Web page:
|Home - Back Issues - The Team - Contact Us|
|Volume 10 |Issue 41 | October 28, 2011 ||
Aasha Mehreen Amin
We all learnt in biology that we inherit all sorts of traits from our parents, grandparents, great grandparents and ancestors. Good hair, balding tendencies, perfect figures or pear-shaped ones -all these qualities can be attributed to the DNA we inherit. Now the scientists have come up with another heritable trait: happiness.
A lay person would probably immediately think: of course happiness is heritable. If you inherit a huge mansion and millions in the bank, that's definitely happiness inherited. This is not that kind of happiness we are talking about. Researchers from the University of London and the London School of Economics have looked into the genetic make up of people observing a particular molecule called serotonin that regulates mood. Each gene has something called an allele that carries a certain trait. According to the happiness researchers, some people carry an allele attributed to a happy disposition and this can be inherited.
This means you can just blame your general state of dissatisfaction with the world in general, on a parent, a grandparent, great grandparent or an unknown ancestor of the same bloodline as yours. Of course we were doing this anyway-blaming our parents for everything that is-but now we have the scientific ammunition to back up the whining. You don't feel like getting out of bed in the morning - blame the grumbling parent who had to wake up in the wee hours of the morning to get you ready for school. You hate your job, your boss, your friends, your spouse, the mustard sofa set you bought on an impulse, the cat, the air on a particular morning - it's not you, it's that horrid gene that does not have the happiness allele that was passed on to you. We love to blame others for everything that goes wrong in our lives, now we have the perfect scapegoat.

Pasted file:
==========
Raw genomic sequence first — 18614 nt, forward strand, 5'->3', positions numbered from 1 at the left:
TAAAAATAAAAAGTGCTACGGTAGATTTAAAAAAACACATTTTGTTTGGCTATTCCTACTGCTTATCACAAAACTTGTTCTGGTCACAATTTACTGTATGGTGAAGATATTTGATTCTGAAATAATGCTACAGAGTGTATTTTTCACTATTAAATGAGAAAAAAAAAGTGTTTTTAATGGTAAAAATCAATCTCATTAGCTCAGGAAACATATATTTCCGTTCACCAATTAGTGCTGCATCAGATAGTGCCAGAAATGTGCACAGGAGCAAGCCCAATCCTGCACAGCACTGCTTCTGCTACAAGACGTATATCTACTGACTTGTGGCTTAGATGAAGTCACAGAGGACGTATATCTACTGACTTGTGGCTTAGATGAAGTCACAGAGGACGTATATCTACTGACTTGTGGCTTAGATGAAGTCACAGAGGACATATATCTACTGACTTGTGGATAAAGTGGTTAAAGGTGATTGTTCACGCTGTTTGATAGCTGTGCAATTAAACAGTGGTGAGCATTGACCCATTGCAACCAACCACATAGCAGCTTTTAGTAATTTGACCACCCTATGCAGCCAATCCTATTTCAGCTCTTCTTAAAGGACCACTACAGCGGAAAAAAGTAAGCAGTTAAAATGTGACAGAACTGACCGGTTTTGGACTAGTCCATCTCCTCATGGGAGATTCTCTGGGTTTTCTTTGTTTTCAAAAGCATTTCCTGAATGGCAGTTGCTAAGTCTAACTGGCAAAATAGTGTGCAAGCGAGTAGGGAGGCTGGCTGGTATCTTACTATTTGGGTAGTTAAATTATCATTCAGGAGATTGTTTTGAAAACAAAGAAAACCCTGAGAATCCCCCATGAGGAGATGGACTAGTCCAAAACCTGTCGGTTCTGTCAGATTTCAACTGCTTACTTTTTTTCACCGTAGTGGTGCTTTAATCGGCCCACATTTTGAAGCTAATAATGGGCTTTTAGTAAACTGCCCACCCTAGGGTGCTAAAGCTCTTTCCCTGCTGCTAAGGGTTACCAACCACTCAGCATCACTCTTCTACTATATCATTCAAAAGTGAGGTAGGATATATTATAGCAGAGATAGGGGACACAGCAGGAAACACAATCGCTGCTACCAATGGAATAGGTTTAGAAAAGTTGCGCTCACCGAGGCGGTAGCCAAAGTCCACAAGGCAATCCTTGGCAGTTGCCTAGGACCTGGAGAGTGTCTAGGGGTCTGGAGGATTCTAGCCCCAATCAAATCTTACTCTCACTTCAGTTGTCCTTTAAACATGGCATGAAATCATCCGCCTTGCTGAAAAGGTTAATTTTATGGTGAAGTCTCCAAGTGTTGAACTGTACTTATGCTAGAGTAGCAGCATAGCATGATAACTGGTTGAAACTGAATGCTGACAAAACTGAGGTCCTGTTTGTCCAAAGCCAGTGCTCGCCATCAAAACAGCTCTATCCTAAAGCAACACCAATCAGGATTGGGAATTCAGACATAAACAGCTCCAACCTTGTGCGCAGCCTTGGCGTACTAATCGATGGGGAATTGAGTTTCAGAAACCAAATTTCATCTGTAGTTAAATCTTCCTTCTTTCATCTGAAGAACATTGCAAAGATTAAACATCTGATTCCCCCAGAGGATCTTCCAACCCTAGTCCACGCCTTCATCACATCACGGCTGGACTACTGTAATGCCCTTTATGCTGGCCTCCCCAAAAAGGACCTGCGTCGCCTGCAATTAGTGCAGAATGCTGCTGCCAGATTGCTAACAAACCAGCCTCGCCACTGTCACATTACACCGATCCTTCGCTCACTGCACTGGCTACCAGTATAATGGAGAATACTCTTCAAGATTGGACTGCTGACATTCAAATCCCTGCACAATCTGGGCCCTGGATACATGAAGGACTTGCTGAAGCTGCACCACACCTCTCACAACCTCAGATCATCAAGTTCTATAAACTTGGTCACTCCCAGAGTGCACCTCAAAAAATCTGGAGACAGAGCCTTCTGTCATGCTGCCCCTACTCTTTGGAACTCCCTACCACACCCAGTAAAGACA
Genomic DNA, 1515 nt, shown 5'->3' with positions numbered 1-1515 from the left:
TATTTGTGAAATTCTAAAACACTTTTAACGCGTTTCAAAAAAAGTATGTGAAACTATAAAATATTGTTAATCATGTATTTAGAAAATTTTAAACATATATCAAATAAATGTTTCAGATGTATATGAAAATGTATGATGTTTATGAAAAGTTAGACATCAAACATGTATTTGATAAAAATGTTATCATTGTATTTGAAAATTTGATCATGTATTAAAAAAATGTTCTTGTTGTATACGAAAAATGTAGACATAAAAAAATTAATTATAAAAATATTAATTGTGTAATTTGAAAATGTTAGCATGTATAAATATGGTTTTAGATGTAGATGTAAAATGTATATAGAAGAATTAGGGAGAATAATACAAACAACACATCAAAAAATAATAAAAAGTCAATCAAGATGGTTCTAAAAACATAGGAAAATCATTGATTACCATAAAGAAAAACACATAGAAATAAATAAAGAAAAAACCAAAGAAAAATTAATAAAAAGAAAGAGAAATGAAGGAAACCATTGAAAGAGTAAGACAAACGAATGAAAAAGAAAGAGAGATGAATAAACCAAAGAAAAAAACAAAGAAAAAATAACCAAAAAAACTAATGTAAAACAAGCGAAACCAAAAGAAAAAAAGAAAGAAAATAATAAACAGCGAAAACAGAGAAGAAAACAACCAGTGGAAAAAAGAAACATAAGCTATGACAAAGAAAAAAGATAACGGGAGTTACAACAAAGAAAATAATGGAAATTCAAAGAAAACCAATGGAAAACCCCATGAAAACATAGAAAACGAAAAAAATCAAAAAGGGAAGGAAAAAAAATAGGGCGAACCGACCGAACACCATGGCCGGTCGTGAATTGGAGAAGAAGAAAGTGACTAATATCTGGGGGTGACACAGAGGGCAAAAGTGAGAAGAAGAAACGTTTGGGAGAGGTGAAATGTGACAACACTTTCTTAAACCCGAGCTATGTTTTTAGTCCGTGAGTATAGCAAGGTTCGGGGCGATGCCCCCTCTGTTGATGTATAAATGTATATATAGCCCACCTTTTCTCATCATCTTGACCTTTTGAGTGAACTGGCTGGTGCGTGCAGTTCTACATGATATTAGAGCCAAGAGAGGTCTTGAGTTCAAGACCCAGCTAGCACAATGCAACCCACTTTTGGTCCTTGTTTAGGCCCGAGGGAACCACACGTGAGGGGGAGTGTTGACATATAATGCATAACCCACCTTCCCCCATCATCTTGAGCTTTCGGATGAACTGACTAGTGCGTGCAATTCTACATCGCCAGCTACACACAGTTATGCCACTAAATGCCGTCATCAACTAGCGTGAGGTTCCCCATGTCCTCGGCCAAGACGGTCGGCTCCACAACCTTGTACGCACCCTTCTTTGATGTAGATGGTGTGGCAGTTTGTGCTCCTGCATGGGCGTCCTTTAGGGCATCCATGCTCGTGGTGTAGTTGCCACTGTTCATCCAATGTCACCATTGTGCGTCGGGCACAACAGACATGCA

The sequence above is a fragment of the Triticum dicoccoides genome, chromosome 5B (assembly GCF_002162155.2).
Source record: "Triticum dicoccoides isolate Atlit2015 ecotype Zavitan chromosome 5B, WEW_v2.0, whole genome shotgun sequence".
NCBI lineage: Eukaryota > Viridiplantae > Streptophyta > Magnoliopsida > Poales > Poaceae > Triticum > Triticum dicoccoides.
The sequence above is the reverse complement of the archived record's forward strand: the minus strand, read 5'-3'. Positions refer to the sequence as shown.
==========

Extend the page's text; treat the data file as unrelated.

The bad news is, that there is no end to this blame game. If you have a grumpy parent, chances are you may be a grouch yourself and then your children or grandchildren (sometimes vile genes skip a generation) will be party poopers too.
The truth is the key to happiness is an elusive, mysterious, highly subjective notion. The aesthetic will say it is by detaching oneself from the material world and being one with the Divine that ultimate happiness is reached. For a two-year-old it may be the uninterrupted opportunity to run around the drawing room and being allowed to smash every breakable object in sight without any kind of parental disapproval. For a single, adult female it may be an hour glass figure, a fantastically well-paid job, the metabolism of a teenaged boy, not to mention a dashing Clooney type, doting husband with pots of money, loads of patience, heaps of gender sensitivity and absolutely no interest in any other woman besides her. As single male's idea of happiness may well be pots of money (at least that's a common denominator), dozens of stunning women fawning over him with zero possessiveness or desire for commitment, the ability to eat a whole cow without any changes to his six-pack torso, ownership of all the latest models of cars and gadgets, oh, and unlimited amounts of freedom. Older men and women have basically the same formula for happiness with a few more add ons - children who get straight As all through their academic careers then hold highly prestigious jobs at multinational companies, the UN or diplomatic service, who have the looks of movie stars but personalities of saints, produce a few dozen cherubic, doting grandchildren, who have villas in Spain...
Politicians of course have their own version of happiness. It could be the number of times they are shown on the news, the number of sycophants at their disposal, the overflow of donations from generous business persons, the 'magical' (read fearful) hold they have over their constituencies, the benevolence bestowed upon them by their chairpersons and of course the number of times they can badmouth their opponents at any public gathering.
Now whether all such versions of happiness are in some way inherited is something we will never know. What we do know is, if both your parents are the happy-go-lucky sorts, you have a pretty good chance of attaining that state of endless cheerfulness. Unless the trait has skipped a generation.
Copyright (R) thedailystar.net 2011